Psoralidin, a prenylated coumestan, as a novel anti-osteoporosis candidate to enhance bone formation of osteoblasts and decrease bone resorption of osteoclasts

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Abstract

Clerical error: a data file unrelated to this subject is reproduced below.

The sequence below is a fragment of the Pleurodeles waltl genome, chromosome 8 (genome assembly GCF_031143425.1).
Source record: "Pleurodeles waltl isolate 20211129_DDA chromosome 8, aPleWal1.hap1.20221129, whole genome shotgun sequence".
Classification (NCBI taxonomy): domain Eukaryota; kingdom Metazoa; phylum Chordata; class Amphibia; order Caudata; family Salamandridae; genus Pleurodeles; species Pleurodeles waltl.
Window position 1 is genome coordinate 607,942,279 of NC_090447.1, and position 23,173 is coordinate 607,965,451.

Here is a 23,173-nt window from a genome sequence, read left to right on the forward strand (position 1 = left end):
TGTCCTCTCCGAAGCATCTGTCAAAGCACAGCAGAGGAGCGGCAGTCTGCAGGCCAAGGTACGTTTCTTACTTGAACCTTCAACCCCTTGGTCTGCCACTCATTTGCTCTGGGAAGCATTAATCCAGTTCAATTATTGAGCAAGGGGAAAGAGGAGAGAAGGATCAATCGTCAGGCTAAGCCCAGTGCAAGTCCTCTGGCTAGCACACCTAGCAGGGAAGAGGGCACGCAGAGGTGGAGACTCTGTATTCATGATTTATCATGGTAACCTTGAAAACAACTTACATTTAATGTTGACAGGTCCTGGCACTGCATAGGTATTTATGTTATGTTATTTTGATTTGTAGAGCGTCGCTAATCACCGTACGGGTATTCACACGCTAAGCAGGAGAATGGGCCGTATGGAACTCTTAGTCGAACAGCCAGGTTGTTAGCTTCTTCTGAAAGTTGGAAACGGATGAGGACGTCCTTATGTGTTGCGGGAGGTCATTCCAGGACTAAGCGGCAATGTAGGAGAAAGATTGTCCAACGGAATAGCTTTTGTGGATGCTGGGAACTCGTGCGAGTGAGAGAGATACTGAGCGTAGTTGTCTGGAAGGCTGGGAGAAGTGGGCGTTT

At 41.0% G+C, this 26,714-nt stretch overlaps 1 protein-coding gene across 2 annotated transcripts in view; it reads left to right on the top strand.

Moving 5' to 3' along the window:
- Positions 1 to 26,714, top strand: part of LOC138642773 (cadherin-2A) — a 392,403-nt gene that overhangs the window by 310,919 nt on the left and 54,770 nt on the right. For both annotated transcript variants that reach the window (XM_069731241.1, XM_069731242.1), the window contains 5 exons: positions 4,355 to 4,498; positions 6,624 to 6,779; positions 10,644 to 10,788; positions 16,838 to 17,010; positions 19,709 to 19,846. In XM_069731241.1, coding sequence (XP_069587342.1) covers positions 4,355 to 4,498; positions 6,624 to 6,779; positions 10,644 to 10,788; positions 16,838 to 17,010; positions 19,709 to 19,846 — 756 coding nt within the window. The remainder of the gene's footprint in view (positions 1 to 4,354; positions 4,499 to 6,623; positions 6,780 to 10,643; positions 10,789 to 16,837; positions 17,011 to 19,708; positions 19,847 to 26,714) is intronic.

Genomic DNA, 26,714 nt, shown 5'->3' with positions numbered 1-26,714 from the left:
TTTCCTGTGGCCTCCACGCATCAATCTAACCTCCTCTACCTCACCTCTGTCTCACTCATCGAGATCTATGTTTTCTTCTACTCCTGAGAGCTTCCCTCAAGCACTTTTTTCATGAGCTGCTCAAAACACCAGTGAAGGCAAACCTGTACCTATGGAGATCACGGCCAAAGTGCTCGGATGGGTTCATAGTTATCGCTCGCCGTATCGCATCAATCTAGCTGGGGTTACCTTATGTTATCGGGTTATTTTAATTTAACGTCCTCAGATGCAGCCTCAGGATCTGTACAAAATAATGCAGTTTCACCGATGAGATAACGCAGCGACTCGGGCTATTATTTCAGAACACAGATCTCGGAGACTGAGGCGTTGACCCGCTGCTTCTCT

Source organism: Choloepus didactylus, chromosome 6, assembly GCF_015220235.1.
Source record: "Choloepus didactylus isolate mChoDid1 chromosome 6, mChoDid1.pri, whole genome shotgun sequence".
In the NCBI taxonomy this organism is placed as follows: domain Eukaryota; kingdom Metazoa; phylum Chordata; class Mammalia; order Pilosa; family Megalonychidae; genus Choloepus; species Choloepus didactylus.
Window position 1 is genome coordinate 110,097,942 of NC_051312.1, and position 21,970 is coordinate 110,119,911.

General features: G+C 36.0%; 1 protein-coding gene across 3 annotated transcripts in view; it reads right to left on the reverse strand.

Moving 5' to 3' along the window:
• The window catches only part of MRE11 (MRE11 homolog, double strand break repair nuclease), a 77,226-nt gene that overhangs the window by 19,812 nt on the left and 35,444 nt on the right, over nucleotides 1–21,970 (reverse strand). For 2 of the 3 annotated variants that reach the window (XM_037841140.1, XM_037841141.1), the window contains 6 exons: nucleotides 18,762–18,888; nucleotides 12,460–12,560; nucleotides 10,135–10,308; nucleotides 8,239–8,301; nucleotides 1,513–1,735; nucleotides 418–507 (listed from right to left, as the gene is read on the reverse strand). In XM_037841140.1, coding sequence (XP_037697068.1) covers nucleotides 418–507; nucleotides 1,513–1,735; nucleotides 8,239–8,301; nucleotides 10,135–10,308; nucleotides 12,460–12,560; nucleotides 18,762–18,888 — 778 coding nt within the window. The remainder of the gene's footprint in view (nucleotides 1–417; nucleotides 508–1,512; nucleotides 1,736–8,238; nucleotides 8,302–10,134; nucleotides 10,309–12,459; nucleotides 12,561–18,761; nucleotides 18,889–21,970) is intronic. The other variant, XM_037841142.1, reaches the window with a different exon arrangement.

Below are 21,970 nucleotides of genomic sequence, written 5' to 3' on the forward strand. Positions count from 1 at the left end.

Traditional Chinese medicines (TCM) have been proven to prevent osteoporosis, but their clinical applications are not widely recognized due to their complicated ingredients. Psoralidin, a prenylated coumestan, has been reported to prevent bone loss of ovariectomized rats, but detailed mechanisms are still not clear. In current study, we found that both psoralidin and coumestrol promoted osteoblast proliferation and differentiation, as evidenced by improvements in cell proliferation and alkaline phosphatase activity; increased formation of ALP colonies and calcified nodules; enhanced secretion of collagen-I, BMP-2, osteocalcin and osteopontin; and stimulation of the expression of IGF-1, β-catenin, Runx-2, Osterix, and OPG, as well as the mRNA ratio of OPG/RANKL, while significantly decreasing the expression of RANKL. In addition, both psoralidin and coumestrol inhibited osteoclast formation and osteoclastic bone resorption, as demonstrated by the lower tartrate-resistant acid phosphatase activity and smaller area, with fewer resorption pits formed. Interestingly, psoralidin showed much stronger effects than coumestrol at enhancing osteoblast proliferation/differentiation or inhibiting osteoclast differentiation and bone resorption. Moreover, we found that both psoralidin and coumestrol suppressed COX-2 and ROS production in rat osteoblastic calvarias cells, and psoralidin showed stronger effects than coumestrol. Furthermore, we detected that by blocking estrogen receptors with ICI 182.780 (an estrogen receptor antagonist), the osteoprotective effects of psoralidin and coumestrol were also blocked. Our findings demonstrated that psoralidin and coumestrol exert their bone-protective effects by enhancing bone formation of osteoblasts and inhibiting bone resorption of osteoclasts. These roles might be mediated by their antioxidant activity and transduced through estrogen receptor signaling.

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